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I am looking for a simple IPA recipe that I can use with DME (and any other simple/easy ingredients). I've never done my own recipe and have no idea of the different hop characters, so I don't want something that adds 5 different hops at 5 stages and leaves me with no idea to what contributes what to the beer. The ideal would be something that maybe only has 1 or 2 hops.

Ideally I could brew it in small batches and then tweak and improve the recipe over time. This will let me understand the effects of the changes in the beer with each batch. So any further suggestions for how to develop the recipe wold be great.

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closed as off topic by baka Jan 31 '13 at 20:21

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Would be very helpful if hops were available from my LHBS brewstore.co.uk/hops-132-c.asp –  Guy C Jan 26 '13 at 10:57
    
Our aim is not to be yet-another-recipe-site. Here's a list of resources: homebrew.stackexchange.com/questions/366/… –  baka Jan 31 '13 at 20:21

2 Answers 2

up vote 2 down vote accepted

If you want an American NW style IPA and based upon your hop choices I would say use Citra and Cascade. Made up a recipe for you on hopville. Check it out and let me know if you have any questions:

http://hopville.com/recipe/1677798

I suggested using the American Ale II yeast, but doesn't look like they sell that at your HB store. So substitute for whatever you like British Ale or London Ale Wyeast, or your favorite dry yeast.

This should give you a good starting point and you can tweak it from there. Challenger would be another hop you could try putting in as well. Or you could try substituting for one of the British hops. If you could get your hands on some Centennial that is a major player over here in the US in most beers. That and simcoe. Good luck and if you don't have a Hopville account get one it is great place to put your recipes so you don't lose them.

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Thanks, that is a great help. Could you explain what the crystal malt brings to the beer? –  Guy C Jan 26 '13 at 17:27
    
Hopville realy helped. Based off your recipe, I scaled it down to a small batch and ultra-simplified it to an all DME recipe hopville.com/recipe/1677924 . I probably won't bother with that one, but will start with version 2 hopville.com/recipe/1677924 . I've been reading a bit of sugar helps dry it out a little and I like the look of that little extra bump of ABV –  Guy C Jan 26 '13 at 22:25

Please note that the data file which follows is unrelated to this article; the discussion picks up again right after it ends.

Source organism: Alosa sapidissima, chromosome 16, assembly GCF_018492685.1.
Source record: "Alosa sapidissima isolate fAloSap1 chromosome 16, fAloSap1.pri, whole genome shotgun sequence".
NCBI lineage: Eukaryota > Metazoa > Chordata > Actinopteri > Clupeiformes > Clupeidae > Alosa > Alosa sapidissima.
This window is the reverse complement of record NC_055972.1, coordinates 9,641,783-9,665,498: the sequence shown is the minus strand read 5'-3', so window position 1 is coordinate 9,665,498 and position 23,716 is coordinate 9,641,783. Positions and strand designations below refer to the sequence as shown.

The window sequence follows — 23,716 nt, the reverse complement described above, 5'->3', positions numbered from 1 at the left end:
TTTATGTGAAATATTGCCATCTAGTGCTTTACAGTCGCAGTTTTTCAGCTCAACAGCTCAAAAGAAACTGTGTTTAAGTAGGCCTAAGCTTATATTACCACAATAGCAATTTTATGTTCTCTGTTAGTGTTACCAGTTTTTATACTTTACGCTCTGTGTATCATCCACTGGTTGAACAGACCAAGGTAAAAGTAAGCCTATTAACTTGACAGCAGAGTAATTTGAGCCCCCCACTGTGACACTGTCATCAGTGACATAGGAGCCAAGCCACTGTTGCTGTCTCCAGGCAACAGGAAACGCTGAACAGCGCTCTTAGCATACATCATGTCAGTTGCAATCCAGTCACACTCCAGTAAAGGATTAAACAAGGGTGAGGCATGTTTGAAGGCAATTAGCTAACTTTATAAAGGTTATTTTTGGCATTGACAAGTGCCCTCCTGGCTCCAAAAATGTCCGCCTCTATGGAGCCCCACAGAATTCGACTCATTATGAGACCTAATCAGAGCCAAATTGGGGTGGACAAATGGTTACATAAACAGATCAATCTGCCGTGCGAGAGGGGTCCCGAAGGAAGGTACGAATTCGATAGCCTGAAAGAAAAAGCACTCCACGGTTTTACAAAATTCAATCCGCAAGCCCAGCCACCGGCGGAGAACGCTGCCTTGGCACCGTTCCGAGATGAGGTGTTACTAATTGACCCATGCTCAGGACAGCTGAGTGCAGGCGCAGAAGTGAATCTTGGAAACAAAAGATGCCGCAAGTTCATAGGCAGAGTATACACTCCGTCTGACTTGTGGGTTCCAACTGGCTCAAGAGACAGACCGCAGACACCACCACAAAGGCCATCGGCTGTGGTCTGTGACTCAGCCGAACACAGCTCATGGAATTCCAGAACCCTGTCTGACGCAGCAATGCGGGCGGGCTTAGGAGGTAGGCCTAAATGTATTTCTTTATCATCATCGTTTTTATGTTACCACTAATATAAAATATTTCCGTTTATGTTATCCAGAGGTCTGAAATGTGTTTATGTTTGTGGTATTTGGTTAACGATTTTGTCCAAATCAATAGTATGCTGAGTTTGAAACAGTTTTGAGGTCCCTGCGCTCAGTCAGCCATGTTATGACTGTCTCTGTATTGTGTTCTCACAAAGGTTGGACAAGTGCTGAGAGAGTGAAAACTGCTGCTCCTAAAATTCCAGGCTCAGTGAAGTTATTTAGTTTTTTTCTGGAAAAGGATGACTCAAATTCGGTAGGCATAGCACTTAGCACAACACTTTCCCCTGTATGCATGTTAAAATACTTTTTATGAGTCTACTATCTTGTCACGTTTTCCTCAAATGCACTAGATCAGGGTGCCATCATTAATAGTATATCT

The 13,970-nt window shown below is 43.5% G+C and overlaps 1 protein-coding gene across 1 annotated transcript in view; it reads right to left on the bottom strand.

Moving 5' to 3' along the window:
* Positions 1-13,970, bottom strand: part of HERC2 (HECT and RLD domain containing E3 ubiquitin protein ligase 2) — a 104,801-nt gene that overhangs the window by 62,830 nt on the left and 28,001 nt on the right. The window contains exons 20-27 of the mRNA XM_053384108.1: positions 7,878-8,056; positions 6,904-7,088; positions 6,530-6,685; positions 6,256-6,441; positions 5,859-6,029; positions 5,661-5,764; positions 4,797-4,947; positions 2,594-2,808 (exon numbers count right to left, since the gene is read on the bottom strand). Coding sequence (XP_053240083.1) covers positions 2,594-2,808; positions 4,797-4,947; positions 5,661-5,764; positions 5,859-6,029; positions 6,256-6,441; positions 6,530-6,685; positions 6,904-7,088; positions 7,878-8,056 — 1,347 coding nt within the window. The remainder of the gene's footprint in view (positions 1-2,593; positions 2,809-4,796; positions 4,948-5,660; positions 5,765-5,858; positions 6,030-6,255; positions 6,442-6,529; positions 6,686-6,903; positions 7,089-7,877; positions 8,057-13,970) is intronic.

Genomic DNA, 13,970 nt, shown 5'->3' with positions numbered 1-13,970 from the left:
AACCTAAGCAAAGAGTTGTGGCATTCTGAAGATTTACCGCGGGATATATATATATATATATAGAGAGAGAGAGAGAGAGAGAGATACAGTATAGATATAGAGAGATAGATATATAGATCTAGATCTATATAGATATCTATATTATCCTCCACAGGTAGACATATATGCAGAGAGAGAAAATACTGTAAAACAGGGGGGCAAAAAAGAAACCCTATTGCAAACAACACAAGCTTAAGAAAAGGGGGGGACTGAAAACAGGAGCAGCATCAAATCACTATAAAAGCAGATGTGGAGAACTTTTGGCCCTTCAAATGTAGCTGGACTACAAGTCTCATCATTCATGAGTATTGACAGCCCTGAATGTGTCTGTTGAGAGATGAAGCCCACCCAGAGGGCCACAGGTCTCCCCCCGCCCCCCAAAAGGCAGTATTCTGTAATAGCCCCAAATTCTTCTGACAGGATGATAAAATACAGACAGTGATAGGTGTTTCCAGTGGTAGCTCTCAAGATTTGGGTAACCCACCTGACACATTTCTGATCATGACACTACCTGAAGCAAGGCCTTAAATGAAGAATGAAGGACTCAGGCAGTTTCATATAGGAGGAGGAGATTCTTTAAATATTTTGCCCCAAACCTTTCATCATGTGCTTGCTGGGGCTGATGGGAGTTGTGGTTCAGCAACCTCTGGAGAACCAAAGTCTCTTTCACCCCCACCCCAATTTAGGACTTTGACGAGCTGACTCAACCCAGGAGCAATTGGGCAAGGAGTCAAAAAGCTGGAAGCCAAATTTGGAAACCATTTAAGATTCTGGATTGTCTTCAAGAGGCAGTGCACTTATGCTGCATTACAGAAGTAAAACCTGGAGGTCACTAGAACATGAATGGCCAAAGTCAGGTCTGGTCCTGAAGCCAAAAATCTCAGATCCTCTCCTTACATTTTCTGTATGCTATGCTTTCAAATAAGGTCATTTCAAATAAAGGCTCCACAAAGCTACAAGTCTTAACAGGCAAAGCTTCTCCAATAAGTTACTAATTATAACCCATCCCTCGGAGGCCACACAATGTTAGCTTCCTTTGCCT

Your recipes look fine. The Crystal 60L is just for color. Your substitution of Amber DME solves that problem nicely. And sticking with cascade should be nice beer. The citra would add a nice citrusy hop flavor. But that could be a tweak you try later. Have fun. –  Chris Plaisier Jan 27 '13 at 19:32

I would like to add that I don't like Hopville because it doesn't take into account the boil size when determining IBU calculations. It gives the same IBU with a 5 gal boil and a 2 gal boil. For example, the same recipe using BrewersFriend with a 5gal boil comes to 61.56 IBU instead of 67.6 IBU (http://www.brewersfriend.com/homebrew/recipe/view/30855/hopville-conversion). If you drop down to a partial boil like 3gal you're only getting 41.6 IBU. I tend to start my boils with 6-6.5 gallons so I finish right around 5 gallons of wort. It also allows you to save money on hops since you don't need to use as much for bittering.

I also recommend using the Safale US-05 yeast for your IPA. It's a wonderful yeast, easy to use (just rehydrate), ferments wonderfully, and finishes nicely in my IPAs. I did have to use a blow-off tube on my last West Coast IPA though.

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The issue with Hopville hasn't been an issue for me as I always do full boils. But I could see how it could be. It would be a good point to bring up with the creator of Hopville. He was very responsive when I reported a bug to him. He could add it to his list of feature requests. Do you want to e-mail him or should I? –  Chris Plaisier Jan 28 '13 at 16:17

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